Somebody needs to get in Jackson’s ear about his unwillingness to throw the ball away, like yesterday. Sometimes the play just isn’t there, and if a running lane isn’t available you just have to dirt it. The line between playing smarter football and taking away what makes Jackson special IS NOT razor thin, there’s more than enough room to still accomplish both. The injury to Marlon Humphrey in this game is likely only going to add to the pressure he feels on every play to make magic happen, but it can’t come at the expense of easy points early in ball games. If this issue isn’t corrected, with the teams on the schedule down the stretch, it could end up being a cold holiday season for the Ravens flock.

Freeman 3-Yard TD

We’ll give the offense their roses on this one, because outside of the final drive of the game this was by far their best possession of the day. After what was undoubtedly a top-five punt in NFL history, the Ravens were backed up on their own one-yard line and proceeded to drive 99 yards down field for a score. In a drive that took 16 plays, and over 10 minutes off the clock, it was very reminiscent of the 2019 record-breaking offense we’ve been searching for over the last month.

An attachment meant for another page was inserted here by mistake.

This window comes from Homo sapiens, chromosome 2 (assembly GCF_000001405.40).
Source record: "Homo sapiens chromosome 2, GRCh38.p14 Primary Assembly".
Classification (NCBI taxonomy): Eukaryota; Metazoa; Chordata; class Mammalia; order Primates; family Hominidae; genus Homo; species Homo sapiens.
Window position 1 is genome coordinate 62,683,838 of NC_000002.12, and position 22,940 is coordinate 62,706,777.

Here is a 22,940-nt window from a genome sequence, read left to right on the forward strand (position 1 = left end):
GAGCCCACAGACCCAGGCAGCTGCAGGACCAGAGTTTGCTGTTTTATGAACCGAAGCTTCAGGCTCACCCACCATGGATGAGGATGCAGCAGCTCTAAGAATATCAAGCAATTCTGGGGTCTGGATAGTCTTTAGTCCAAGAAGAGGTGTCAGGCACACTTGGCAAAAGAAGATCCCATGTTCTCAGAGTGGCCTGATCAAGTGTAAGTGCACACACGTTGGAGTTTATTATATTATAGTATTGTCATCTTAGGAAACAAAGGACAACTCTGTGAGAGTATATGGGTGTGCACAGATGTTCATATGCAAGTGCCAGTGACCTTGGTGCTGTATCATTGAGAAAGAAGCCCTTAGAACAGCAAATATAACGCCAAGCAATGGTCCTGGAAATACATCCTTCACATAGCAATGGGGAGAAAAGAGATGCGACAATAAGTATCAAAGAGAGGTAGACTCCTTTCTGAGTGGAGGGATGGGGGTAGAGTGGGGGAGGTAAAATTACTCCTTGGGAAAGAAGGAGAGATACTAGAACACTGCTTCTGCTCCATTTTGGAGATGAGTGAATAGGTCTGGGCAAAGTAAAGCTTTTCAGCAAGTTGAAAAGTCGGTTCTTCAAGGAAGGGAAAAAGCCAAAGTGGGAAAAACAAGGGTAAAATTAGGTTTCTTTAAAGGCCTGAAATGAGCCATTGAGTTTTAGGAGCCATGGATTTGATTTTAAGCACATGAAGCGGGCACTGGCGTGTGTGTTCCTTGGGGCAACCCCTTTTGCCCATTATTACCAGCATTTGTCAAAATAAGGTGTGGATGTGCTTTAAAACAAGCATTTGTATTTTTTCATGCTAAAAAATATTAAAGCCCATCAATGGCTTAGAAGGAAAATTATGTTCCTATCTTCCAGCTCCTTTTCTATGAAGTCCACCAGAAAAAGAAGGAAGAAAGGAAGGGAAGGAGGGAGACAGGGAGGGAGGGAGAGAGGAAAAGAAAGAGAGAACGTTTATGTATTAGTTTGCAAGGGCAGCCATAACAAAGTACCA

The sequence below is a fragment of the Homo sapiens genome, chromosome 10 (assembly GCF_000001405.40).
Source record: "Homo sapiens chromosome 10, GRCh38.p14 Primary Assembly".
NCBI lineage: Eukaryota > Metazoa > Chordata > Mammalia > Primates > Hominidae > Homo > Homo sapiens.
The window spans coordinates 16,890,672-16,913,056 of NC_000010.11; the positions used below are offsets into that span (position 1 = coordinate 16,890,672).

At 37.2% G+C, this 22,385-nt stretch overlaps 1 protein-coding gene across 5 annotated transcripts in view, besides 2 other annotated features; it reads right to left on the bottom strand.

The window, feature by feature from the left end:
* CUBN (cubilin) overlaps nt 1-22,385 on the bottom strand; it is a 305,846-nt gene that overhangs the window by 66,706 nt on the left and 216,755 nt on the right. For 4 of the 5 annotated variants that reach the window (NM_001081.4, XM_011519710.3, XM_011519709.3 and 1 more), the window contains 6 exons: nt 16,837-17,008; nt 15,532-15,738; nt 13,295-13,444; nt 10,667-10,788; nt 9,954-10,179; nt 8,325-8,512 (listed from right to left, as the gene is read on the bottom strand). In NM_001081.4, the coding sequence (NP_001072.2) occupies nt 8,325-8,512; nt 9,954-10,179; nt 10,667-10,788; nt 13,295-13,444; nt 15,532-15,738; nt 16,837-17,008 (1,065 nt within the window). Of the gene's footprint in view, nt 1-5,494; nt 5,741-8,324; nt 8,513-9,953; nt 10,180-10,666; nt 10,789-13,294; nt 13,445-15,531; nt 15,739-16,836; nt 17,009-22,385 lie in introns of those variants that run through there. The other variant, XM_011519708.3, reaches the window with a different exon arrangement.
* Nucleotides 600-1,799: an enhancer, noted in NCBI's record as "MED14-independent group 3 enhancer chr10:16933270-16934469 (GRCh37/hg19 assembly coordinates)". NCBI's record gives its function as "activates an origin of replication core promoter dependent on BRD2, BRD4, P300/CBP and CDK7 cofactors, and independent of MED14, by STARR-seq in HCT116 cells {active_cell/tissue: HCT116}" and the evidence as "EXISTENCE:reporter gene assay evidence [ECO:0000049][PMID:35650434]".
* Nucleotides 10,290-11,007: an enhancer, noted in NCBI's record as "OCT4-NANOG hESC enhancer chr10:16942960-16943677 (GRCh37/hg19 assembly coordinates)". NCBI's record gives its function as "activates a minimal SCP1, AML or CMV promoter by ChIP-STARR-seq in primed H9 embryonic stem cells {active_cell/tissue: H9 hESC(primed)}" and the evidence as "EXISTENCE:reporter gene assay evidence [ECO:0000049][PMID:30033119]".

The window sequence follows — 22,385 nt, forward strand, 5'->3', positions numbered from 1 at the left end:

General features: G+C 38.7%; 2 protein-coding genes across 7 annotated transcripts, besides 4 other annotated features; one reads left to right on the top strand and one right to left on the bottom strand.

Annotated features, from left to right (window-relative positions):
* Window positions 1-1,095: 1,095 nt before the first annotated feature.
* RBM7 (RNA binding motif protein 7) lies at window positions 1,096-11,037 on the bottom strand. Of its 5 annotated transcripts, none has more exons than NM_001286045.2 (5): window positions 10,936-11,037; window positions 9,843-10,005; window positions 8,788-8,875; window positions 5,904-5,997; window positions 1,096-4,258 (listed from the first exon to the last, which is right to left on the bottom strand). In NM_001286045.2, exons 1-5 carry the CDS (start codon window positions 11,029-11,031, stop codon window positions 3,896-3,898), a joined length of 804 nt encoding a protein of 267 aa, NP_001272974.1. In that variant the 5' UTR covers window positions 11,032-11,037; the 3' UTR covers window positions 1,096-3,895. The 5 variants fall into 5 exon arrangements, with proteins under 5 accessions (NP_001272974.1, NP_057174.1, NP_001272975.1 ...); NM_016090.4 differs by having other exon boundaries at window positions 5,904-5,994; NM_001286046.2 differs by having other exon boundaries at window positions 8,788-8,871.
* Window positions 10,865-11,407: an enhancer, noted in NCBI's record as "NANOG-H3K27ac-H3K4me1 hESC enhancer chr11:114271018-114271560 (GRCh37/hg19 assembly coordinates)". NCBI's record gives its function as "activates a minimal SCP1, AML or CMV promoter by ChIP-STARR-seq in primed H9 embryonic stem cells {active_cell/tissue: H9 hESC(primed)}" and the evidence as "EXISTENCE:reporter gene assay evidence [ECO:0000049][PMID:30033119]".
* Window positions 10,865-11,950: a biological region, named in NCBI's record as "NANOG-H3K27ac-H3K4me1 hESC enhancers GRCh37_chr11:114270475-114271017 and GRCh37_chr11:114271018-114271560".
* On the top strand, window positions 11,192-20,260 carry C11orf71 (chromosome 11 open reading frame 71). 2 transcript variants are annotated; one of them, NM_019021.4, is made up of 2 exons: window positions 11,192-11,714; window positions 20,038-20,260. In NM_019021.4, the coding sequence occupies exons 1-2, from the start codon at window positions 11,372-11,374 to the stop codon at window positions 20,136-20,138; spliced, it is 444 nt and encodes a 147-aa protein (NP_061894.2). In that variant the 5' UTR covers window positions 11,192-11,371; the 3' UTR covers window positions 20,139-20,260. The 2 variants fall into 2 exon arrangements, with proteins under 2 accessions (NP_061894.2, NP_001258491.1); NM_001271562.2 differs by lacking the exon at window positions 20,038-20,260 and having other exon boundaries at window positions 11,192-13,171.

The drive was capped by a play that was the bread and butter of the offense during that era: a power run to the right, with Ricard and the right side of the offensive line washing down on their blocks. By creating that muddle in the middle of the line of scrimmage, Freeman had nothing but green grass in the vacated area on the right to waltz into the end zone. It was nothing fancy, but it worked to perfection.

We also can’t finish this section without again giving massive props to Devonta Freeman for his play over the second half of the season so far. With a large part of the Ravens offense being totally stagnant, he’s been the only one outside of Duvernay who’s seemed to still improve every week. He finished this game just shy of 100 all purpose yards, 5 catches, and this touchdown. He was quite literally the best offensive player on the field for a large part of Sunday afternoon, and now gets to add his name alongside the likes of Willis McGahee and Justin Forsett of aging running backs who had a true second act in Baltimore.